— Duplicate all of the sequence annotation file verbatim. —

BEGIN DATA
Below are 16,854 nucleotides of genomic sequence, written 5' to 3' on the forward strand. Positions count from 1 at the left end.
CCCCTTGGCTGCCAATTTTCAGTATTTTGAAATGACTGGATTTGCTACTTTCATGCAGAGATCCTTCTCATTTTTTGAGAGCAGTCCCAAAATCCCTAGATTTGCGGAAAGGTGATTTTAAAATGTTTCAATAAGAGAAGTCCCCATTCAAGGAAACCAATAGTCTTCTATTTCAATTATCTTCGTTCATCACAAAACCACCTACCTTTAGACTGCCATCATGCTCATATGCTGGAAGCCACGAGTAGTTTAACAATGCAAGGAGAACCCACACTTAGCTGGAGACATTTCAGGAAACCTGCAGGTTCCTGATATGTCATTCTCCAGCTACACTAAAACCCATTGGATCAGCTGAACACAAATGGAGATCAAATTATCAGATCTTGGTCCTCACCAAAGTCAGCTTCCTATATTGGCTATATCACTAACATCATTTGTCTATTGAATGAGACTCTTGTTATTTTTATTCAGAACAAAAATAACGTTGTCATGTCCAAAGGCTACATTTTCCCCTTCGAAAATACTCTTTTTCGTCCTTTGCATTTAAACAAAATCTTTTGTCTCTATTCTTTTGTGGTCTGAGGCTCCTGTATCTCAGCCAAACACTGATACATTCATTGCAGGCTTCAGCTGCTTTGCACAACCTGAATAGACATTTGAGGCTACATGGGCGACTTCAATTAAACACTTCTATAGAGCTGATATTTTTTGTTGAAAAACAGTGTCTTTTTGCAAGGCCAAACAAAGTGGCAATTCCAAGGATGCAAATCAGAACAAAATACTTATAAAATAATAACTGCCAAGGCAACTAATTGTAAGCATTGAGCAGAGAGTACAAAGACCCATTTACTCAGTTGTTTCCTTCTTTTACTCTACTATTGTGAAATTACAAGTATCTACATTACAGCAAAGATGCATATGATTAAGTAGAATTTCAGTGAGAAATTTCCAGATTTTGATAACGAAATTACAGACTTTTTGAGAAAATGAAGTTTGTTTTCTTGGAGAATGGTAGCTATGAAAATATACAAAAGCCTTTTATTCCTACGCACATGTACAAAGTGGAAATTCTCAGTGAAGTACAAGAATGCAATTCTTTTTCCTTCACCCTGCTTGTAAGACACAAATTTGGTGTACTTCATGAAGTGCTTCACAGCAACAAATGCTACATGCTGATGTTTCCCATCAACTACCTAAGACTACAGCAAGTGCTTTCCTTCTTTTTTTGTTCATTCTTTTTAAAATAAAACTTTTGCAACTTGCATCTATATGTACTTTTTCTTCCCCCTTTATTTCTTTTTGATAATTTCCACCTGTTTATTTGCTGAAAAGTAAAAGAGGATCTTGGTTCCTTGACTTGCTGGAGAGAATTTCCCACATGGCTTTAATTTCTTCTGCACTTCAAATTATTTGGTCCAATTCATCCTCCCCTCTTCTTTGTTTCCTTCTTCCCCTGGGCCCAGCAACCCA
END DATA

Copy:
Below are 16,854 nucleotides of genomic sequence, written 5' to 3' on the forward strand. Positions count from 1 at the left end.
CCCCTTGGCTGCCAATTTTCAGTATTTTGAAATGACTGGATTTGCTACTTTCATGCAGAGATCCTTCTCATTTTTTGAGAGCAGTCCCAAAATCCCTAGATTTGCGGAAAGGTGATTTTAAAATGTTTCAATAAGAGAAGTCCCCATTCAAGGAAACCAATAGTCTTCTATTTCAATTATCTTCGTTCATCACAAAACCACCTACCTTTAGACTGCCATCATGCTCATATGCTGGAAGCCACGAGTAGTTTAACAATGCAAGGAGAACCCACACTTAGCTGGAGACATTTCAGGAAACCTGCAGGTTCCTGATATGTCATTCTCCAGCTACACTAAAACCCATTGGATCAGCTGAACACAAATGGAGATCAAATTATCAGATCTTGGTCCTCACCAAAGTCAGCTTCCTATATTGGCTATATCACTAACATCATTTGTCTATTGAATGAGACTCTTGTTATTTTTATTCAGAACAAAAATAACGTTGTCATGTCCAAAGGCTACATTTTCCCCTTCGAAAATACTCTTTTTCGTCCTTTGCATTTAAACAAAATCTTTTGTCTCTATTCTTTTGTGGTCTGAGGCTCCTGTATCTCAGCCAAACACTGATACATTCATTGCAGGCTTCAGCTGCTTTGCACAACCTGAATAGACATTTGAGGCTACATGGGCGACTTCAATTAAACACTTCTATAGAGCTGATATTTTTTGTTGAAAAACAGTGTCTTTTTGCAAGGCCAAACAAAGTGGCAATTCCAAGGATGCAAATCAGAACAAAATACTTATAAAATAATAACTGCCAAGGCAACTAATTGTAAGCATTGAGCAGAGAGTACAAAGACCCATTTACTCAGTTGTTTCCTTCTTTTACTCTACTATTGTGAAATTACAAGTATCTACATTACAGCAAAGATGCATATGATTAAGTAGAATTTCAGTGAGAAATTTCCAGATTTTGATAACGAAATTACAGACTTTTTGAGAAAATGAAGTTTGTTTTCTTGGAGAATGGTAGCTATGAAAATATACAAAAGCCTTTTATTCCTACGCACATGTACAAAGTGGAAATTCTCAGTGAAGTACAAGAATGCAATTCTTTTTCCTTCACCCTGCTTGTAAGACACAAATTTGGTGTACTTCATGAAGTGCTTCACAGCAACAAATGCTACATGCTGATGTTTCCCATCAACTACCTAAGACTACAGCAAGTGCTTTCCTTCTTTTTTTGTTCATTCTTTTTAAAATAAAACTTTTGCAACTTGCATCTATATGTACTTTTTCTTCCCCCTTTATTTCTTTTTGATAATTTCCACCTGTTTATTTGCTGAAAAGTAAAAGAGGATCTTGGTTCCTTGACTTGCTGGAGAGAATTTCCCACATGGCTTTAATTTCTTCTGCACTTCAAATTATTTGGTCCAATTCATCCTCCCCTCTTCTTTGTTTCCTTCTTCCCCTGGGCCCAGCAACCCA